I am dreaming of a Commercial Christmas, just like the one we have every year.
You are a hard one to shop for: you have everything, maybe two of everything. Still, I feel compelled to show my love by buying you things. I clutch my credit card like a holy talisman.
Hey, I got you a whole bunch of electronic gear. It arrived safely from Amazon, boxed in a couple trees’ worth of cardboard and wrapped in enough plastic to gag a whale. Hope you like all that stuff. And I got you another sweater, just like last year’s but a different color — now you have the whole set: Forest Green, Desert Taupe, Persian Melon, Cranberry Red, and Cobalt Blue. (Upon examination it looks like the tag is slightly offset. We must excuse the 10-year-old Bangladeshi boy working his machine for over 10 hours a day. He was distracted by some boys outside kicking around a soccer ball; he wished he had a soccer ball; he and his friends fish a plastic bag out of the sewage canal, stuff it with the rags they can no longer wear, and use it for a ball while it lasts.) Hope you like the sweater.
Hey Scrooge: Lighten up! There is another side to this holiday, and you know it. Beyond the subliminal and not-so-subliminal atmospheric urgings to buy-buy-buy, there is something else in the air. There is a reason this celebration takes place at this, the bleakest time of year (well, outside of February), with its short days and meager light. For thousands of years our ancestors gathered at this season to defy the bleakness of the universe with warmth and hope.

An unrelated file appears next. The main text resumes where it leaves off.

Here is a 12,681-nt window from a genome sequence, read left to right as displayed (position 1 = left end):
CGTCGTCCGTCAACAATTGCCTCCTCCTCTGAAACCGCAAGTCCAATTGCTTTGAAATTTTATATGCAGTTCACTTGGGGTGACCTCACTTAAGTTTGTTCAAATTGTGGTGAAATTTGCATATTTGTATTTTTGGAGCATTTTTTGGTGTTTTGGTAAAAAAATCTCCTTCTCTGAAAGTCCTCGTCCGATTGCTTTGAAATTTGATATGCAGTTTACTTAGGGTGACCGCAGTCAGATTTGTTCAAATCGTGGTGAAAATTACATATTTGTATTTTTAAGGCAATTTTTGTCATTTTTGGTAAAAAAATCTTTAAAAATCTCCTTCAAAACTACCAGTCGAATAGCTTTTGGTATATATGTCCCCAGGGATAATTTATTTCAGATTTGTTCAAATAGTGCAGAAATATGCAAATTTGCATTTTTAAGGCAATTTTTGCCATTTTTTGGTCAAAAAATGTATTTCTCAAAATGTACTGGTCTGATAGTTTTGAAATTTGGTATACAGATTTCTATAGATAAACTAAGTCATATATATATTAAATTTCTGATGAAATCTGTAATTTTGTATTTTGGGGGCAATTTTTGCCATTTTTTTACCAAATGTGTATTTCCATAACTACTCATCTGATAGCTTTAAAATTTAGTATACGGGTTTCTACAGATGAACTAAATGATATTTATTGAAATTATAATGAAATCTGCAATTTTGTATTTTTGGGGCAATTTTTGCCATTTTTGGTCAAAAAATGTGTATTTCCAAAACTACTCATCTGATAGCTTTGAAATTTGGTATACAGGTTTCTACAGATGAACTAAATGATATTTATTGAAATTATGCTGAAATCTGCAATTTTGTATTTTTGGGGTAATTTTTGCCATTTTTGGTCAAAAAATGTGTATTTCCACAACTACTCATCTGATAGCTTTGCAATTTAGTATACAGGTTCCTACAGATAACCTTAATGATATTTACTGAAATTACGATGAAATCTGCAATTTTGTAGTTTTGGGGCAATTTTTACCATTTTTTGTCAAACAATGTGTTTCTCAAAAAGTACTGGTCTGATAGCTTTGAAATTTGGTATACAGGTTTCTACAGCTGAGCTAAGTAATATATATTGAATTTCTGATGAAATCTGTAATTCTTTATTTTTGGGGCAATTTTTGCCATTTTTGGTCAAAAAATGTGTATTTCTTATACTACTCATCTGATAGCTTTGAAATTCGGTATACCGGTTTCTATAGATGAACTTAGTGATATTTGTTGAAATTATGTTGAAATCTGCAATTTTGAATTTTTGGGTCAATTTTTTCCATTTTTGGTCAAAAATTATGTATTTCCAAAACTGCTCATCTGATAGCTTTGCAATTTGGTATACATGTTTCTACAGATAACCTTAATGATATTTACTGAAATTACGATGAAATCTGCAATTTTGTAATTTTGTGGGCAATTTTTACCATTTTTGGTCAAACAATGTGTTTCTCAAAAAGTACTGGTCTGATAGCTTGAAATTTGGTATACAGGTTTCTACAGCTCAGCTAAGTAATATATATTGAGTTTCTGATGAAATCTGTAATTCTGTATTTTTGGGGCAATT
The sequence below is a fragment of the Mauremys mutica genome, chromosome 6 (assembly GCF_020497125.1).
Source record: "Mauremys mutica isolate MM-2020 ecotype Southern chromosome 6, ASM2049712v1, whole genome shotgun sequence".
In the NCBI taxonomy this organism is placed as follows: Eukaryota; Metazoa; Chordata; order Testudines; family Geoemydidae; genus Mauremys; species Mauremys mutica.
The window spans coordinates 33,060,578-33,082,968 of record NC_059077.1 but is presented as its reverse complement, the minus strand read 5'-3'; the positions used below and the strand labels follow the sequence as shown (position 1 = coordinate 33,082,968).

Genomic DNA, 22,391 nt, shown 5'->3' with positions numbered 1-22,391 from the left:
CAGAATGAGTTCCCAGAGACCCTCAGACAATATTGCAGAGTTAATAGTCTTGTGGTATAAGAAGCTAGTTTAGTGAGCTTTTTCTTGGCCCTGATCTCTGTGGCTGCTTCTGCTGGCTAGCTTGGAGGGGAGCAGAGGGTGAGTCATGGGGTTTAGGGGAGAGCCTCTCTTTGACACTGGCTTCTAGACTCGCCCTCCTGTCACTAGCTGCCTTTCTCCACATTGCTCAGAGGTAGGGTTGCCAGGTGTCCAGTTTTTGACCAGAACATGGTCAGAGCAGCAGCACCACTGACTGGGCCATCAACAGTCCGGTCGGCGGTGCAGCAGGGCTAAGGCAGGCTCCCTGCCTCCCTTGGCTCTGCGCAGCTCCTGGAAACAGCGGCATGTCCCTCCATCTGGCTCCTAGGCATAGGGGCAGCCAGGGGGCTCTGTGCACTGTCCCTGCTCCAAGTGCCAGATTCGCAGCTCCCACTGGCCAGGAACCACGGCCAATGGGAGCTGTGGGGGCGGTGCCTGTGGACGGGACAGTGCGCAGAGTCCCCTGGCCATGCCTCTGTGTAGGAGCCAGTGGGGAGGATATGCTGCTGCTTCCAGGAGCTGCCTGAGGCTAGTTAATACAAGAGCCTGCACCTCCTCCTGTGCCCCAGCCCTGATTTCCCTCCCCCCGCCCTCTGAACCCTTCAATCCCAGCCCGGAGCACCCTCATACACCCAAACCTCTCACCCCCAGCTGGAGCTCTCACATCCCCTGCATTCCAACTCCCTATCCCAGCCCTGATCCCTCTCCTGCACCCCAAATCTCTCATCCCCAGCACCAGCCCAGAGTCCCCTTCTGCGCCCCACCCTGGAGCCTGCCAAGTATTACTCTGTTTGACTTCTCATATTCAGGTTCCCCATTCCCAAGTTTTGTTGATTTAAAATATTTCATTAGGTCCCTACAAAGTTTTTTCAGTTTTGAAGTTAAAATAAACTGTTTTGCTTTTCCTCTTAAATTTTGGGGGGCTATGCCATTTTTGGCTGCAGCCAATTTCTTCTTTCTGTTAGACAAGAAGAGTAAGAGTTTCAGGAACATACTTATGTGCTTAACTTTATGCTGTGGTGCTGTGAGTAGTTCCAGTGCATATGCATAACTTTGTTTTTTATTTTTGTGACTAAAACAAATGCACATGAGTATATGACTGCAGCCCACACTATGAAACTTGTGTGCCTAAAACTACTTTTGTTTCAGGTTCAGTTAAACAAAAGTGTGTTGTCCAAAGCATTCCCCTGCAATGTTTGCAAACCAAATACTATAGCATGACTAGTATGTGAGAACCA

Remember going to the Outer Cape Chorale holiday concert in our beautiful town hall? Remember the incredible blending of voices and instruments into a soaring, soul-elevating palpable thing? Bach’s Magnificat and Handel’s Messiah: music is a miracle — a human construct that goes beyond the songs of birds, the sighing of the wind through empty branches, the waves kissing the shore. It is a gift we give of ourselves to ourselves.
The voices of those mortal beings — men and women — ascended into the brightly lit space of the auditorium and became a newly created thing unto itself and merged with the listeners. The singers opened their mouths and let out sound that became a message of yearning and hope. Don’t bother about the lyrics: they are at best unnecessary and at worst expressions of exclusivity. Beyond, or below, their meaning is the real message: Peace on Earth, Goodwill … Glory … and don’t forget Hallelujah!
The only rational response is one of emotion, of uplift, of positivity. This experience reinforces the notion that there is a human soul that exists outside (or coexists within) our bodily form, that there is a spiritual dimension to our otherwise ordinary existences.
I hope it is true. I will live as if it is true. Happy Holidays.